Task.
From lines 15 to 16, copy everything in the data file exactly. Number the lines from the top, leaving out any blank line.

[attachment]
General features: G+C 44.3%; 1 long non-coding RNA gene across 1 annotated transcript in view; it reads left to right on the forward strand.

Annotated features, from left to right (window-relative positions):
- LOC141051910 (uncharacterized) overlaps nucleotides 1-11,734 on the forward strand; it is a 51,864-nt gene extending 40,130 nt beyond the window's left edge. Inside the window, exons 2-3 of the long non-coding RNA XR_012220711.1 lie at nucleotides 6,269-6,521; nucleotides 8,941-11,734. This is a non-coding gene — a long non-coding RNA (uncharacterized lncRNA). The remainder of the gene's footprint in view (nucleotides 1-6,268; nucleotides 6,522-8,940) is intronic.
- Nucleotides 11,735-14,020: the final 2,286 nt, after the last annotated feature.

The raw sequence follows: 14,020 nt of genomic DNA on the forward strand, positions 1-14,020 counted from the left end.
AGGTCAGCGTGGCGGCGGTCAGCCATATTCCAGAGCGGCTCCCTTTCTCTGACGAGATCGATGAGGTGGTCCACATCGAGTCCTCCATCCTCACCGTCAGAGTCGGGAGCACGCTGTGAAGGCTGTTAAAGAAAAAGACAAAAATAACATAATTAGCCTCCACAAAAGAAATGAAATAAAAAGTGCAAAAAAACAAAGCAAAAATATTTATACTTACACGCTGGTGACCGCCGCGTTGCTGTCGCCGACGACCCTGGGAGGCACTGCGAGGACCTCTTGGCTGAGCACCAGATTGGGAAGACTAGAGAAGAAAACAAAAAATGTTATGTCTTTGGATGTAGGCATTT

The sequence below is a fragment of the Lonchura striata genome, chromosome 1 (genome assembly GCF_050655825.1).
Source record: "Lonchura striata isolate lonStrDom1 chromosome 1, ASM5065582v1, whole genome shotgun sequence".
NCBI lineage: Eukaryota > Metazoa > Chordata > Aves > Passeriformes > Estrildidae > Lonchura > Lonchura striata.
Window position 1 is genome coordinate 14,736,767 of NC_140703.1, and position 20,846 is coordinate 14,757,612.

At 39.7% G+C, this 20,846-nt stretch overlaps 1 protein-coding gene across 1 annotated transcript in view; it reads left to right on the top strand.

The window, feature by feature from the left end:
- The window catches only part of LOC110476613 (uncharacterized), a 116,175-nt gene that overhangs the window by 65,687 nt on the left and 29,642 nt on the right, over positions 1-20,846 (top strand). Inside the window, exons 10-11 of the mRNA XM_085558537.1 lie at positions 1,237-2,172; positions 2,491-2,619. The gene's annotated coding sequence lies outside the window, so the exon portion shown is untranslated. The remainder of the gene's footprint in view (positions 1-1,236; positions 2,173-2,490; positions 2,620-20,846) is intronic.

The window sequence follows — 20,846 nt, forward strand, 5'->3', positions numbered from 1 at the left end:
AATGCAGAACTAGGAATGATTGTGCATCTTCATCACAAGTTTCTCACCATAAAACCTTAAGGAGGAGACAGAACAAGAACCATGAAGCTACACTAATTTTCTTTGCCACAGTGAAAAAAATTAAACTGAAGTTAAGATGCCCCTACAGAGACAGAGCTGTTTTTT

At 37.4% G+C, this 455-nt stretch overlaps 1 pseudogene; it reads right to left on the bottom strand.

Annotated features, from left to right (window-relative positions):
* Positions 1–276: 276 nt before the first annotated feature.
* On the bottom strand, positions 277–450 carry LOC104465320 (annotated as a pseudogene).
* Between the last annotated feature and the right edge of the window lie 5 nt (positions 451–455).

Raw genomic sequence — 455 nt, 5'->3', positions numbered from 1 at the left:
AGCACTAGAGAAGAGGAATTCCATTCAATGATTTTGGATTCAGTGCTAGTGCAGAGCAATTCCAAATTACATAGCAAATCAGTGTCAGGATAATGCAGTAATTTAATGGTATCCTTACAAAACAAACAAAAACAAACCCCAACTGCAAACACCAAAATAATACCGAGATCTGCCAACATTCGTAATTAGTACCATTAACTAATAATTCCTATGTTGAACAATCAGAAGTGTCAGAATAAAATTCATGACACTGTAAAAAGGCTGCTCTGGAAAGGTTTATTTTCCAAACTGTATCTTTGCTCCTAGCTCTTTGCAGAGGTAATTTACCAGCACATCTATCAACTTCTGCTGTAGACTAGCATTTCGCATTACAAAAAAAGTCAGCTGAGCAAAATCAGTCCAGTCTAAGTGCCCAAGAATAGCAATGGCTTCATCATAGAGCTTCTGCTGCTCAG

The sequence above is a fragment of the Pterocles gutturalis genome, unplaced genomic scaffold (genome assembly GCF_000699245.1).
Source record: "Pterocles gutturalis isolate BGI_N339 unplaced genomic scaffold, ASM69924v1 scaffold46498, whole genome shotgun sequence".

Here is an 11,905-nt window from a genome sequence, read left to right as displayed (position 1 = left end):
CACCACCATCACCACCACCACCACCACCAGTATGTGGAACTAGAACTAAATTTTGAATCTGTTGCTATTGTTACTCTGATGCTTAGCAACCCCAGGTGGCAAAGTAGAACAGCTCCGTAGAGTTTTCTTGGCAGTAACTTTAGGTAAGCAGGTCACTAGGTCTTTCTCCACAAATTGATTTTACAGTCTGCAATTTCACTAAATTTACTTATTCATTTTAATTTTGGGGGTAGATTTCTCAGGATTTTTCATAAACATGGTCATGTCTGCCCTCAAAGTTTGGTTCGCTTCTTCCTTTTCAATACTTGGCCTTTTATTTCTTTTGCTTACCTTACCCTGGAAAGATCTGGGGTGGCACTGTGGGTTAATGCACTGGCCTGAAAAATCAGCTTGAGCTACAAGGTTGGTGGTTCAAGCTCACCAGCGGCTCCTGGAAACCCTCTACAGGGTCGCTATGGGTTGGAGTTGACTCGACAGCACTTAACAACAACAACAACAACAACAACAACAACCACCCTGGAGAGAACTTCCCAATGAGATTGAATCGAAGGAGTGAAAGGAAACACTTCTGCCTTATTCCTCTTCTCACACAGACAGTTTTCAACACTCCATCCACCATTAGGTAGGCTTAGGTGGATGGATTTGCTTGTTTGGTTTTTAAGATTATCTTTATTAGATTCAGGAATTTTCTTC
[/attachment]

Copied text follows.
AATGCAGAACTAGGAATGATTGTGCATCTTCATCACAAGTTTCTCACCATAAAACCTTAAGGAGGAGACAGAACAAGAACCATGAAGCTACACTAATTTTCTTTGCCACAGTGAAAAAAATTAAACTGAAGTTAAGATGCCCCTACAGAGACAGAGCTGTTTTTT

At 37.4% G+C, this 455-nt stretch overlaps 1 pseudogene; it reads right to left on the bottom strand.